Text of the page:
(originally published 1/10/19)
Research is a treacherous business. It’s so easy to get lost. Easy, because there are so many ways to get lost. The first part of this story is an example of one kind of getting off track, specifically getting “into the weeds.” When I get into the weeds, it means I’m now looking at a level of detail that will never make it into the piece I’m working on, but still I have to know, because you never know, right? It’s so damn interesting, I just can’t help myself.
I was looking through the Nichols Company Scrapbooks (see link below) at the State Historical Society. I was on the trail of some information for a recent book, which of course had nothing to do the pictures that caught my eye – a mysterious old building that looked like it was being taken over by a jungle. The scrapbook page identified the building as the old Uhls Sanitarium, about 20+ acres that the Nichols Company had recently purchased because it “lies in the path of the greatest growth trend in Kansas City’s area.” This was 1932. J.C. knew his stuff. The area around 75th and Metcalf was, in fact, along the very path of Johnson County growth.
Having never heard of the Uhls Sanitarium, I wanted to know what and where this place had been. I knew better than to think anything that had stood in Johnson County in 1932 “in the path of the greatest growth trend” would be there today. That led me to the Johnson County Historical Society, which had two photos from the early 1990s of the same main building, but evidently the “jungle” had been cleared. The info accompanying the photo told me it was built in 1910 (I later learn that’s not exactly right, but more on that next time). It tells me that the site, at 74th and Metcalf was “a sanitarium” but doesn’t mention “Uhls.”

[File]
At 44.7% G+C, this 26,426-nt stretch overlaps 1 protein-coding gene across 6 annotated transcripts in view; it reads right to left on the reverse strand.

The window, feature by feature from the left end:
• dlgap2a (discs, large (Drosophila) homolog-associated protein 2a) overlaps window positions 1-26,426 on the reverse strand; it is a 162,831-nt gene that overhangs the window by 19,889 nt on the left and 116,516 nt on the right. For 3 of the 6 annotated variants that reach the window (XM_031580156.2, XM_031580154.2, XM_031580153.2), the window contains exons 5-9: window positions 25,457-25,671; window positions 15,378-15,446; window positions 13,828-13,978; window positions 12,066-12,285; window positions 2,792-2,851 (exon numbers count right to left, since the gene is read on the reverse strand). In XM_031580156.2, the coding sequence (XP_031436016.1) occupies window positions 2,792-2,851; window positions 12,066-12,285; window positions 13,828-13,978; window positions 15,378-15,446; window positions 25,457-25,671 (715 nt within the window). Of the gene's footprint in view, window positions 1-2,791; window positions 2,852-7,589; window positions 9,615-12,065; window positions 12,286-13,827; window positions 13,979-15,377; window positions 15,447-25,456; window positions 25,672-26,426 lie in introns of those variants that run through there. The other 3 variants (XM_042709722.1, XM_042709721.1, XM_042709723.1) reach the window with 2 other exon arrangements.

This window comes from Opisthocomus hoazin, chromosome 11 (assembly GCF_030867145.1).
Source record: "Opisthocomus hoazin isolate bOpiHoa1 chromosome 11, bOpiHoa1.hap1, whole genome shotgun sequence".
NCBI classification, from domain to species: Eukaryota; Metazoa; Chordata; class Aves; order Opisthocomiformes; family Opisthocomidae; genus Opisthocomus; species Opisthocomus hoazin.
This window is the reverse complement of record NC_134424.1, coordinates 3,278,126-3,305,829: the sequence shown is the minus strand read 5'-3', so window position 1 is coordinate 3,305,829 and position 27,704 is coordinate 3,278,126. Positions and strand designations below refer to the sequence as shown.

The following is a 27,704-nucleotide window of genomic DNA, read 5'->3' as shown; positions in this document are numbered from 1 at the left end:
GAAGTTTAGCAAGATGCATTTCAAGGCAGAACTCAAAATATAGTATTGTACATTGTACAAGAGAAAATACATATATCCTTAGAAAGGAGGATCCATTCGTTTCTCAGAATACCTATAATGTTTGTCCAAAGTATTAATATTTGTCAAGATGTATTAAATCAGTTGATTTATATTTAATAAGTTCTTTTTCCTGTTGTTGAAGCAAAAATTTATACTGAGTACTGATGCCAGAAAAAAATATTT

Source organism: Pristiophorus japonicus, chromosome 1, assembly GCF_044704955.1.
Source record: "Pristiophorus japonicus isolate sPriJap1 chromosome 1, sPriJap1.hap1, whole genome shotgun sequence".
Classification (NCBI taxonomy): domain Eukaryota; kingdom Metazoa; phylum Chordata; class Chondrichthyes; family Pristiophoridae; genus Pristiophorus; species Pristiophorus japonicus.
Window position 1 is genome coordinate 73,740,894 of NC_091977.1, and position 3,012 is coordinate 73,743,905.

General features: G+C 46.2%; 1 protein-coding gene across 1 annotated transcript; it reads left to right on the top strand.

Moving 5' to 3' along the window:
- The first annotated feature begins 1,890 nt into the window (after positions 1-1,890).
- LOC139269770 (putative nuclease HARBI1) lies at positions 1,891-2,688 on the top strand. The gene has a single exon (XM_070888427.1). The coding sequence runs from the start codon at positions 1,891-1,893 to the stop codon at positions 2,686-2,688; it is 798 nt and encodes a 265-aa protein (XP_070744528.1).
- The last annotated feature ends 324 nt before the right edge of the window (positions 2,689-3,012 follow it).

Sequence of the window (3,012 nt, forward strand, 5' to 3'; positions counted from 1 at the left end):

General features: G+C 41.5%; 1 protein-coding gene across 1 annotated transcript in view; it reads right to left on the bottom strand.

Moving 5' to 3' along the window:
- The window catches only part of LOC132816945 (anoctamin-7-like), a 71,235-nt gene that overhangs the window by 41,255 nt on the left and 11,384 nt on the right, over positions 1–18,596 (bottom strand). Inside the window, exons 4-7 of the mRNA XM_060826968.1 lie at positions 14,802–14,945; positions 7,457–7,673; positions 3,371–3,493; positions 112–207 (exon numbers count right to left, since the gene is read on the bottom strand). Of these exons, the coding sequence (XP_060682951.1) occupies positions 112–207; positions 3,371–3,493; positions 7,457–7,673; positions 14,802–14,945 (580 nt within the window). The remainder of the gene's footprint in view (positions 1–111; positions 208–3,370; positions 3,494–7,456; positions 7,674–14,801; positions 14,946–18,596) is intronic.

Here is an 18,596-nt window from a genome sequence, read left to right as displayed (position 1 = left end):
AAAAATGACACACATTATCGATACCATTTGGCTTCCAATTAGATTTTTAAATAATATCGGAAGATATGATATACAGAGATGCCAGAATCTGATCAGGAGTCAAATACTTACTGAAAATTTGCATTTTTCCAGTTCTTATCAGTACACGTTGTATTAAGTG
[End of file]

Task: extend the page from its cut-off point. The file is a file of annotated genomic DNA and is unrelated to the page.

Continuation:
Most interesting of all, though, is that it tells me that it is – or was? – the Kansas College & Bible School. A quick search of the school led me to the website of Kansas Christian College, the school’s current name. The college evidently bought the property from the Nichols Company in 1941. Incredibly, the school is still there at the sanitarium site on Metcalf, even if the buildings aren’t. But still, this is fascinating. Nichols bought the property in 1932 with grand plans for long-term development, yet less than a decade later, the company sold it to the school. Why? Was it the lagging development pace brought about by the Great Depression? Was it an expediency, a way to cash out and invest in other property? None of the resources revealed a definitive answer. But I was soon learning about the Uhls, the family that founded and ran the facility.
Dr. Lyman Uhls was the founder of the Uhls Sanitarium. Uhls had been the superintendent of the Osawatomie State Hospital (previously called the State Insane Asylum), and had a sterling professional reputation throughout Kansas. He was a frequent speaker on mental health, an advisor to the state on management of its s hospitals, and was even a one-time candidate for the state legislature. Before his death in 1920, the senior Uhls had expanded the business considerably by selling shares in the clinic and by opening up locations throughout the state, one of which was in Hutchison.
So that was the origins story of the Uhls Sanitarium, a near-forgotten piece of Johnson County history. But I kept reading those newspapers, and soon learned that the real story here was about the end of the Uhls Sanitarium, and those shares Dr. Uhls had sold to generate capital for the clinic’s expansion. In a few short years, those shares would be the catalyst for the Uhls name transforming from one of the most trusted in the state of Kansas to the most reviled during the 1930s. But more about that tomorrow.
(Photo Credit: An early photo (circa 1930) of the Uhls Sanitarium shows some of the individual residential buildings. The lush landscape adds to the mysterious aura of the sanitarium. Image courtesy the State Historical Society of Missouri, Nichols Company Manuscript Collection.)